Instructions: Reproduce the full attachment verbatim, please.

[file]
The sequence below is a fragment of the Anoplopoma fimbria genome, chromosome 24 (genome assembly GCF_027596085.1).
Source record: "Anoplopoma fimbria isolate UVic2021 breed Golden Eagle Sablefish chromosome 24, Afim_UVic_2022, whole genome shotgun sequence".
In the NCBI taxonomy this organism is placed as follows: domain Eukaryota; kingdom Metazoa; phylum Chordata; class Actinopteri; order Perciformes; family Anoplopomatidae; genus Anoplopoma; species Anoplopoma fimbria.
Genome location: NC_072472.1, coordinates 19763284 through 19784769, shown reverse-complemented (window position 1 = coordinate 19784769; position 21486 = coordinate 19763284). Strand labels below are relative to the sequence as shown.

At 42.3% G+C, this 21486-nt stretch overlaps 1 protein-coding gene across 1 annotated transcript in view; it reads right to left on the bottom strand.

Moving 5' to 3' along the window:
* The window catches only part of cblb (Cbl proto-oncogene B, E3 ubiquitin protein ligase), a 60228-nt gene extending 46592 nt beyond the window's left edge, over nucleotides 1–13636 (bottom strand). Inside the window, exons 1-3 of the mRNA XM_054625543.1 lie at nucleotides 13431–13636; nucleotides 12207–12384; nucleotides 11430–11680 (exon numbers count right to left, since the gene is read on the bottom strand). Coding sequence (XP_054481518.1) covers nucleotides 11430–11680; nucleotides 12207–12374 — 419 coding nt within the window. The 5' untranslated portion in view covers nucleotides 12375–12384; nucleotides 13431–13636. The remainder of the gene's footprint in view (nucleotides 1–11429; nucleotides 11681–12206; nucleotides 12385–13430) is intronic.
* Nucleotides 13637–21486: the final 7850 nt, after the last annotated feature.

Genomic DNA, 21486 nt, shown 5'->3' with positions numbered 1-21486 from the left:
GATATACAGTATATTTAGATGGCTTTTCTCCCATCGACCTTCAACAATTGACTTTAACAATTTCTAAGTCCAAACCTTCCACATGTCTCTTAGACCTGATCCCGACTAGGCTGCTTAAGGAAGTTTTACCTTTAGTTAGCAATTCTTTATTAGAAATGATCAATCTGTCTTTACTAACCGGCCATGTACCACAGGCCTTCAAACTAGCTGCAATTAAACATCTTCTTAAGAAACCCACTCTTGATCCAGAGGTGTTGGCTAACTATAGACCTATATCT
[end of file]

The sequence below is a fragment of the Anoplopoma fimbria genome, chromosome 24 (genome assembly GCF_027596085.1).
Source record: "Anoplopoma fimbria isolate UVic2021 breed Golden Eagle Sablefish chromosome 24, Afim_UVic_2022, whole genome shotgun sequence".
In the NCBI taxonomy this organism is placed as follows: domain Eukaryota; kingdom Metazoa; phylum Chordata; class Actinopteri; order Perciformes; family Anoplopomatidae; genus Anoplopoma; species Anoplopoma fimbria.
Genome location: NC_072472.1, coordinates 19763284 through 19784769, shown reverse-complemented (window position 1 = coordinate 19784769; position 21486 = coordinate 19763284). Strand labels below are relative to the sequence as shown.

At 42.3% G+C, this 21486-nt stretch overlaps 1 protein-coding gene across 1 annotated transcript in view; it reads right to left on the bottom strand.

Moving 5' to 3' along the window:
* The window catches only part of cblb (Cbl proto-oncogene B, E3 ubiquitin protein ligase), a 60228-nt gene extending 46592 nt beyond the window's left edge, over nucleotides 1–13636 (bottom strand). Inside the window, exons 1-3 of the mRNA XM_054625543.1 lie at nucleotides 13431–13636; nucleotides 12207–12384; nucleotides 11430–11680 (exon numbers count right to left, since the gene is read on the bottom strand). Coding sequence (XP_054481518.1) covers nucleotides 11430–11680; nucleotides 12207–12374 — 419 coding nt within the window. The 5' untranslated portion in view covers nucleotides 12375–12384; nucleotides 13431–13636. The remainder of the gene's footprint in view (nucleotides 1–11429; nucleotides 11681–12206; nucleotides 12385–13430) is intronic.
* Nucleotides 13637–21486: the final 7850 nt, after the last annotated feature.

Genomic DNA, 21486 nt, shown 5'->3' with positions numbered 1-21486 from the left:
GATATACAGTATATTTAGATGGCTTTTCTCCCATCGACCTTCAACAATTGACTTTAACAATTTCTAAGTCCAAACCTTCCACATGTCTCTTAGACCTGATCCCGACTAGGCTGCTTAAGGAAGTTTTACCTTTAGTTAGCAATTCTTTATTAGAAATGATCAATCTGTCTTTACTAACCGGCCATGTACCACAGGCCTTCAAACTAGCTGCAATTAAACATCTTCTTAAGAAACCCACTCTTGATCCAGAGGTGTTGGCTAACTATAGACCTATATCT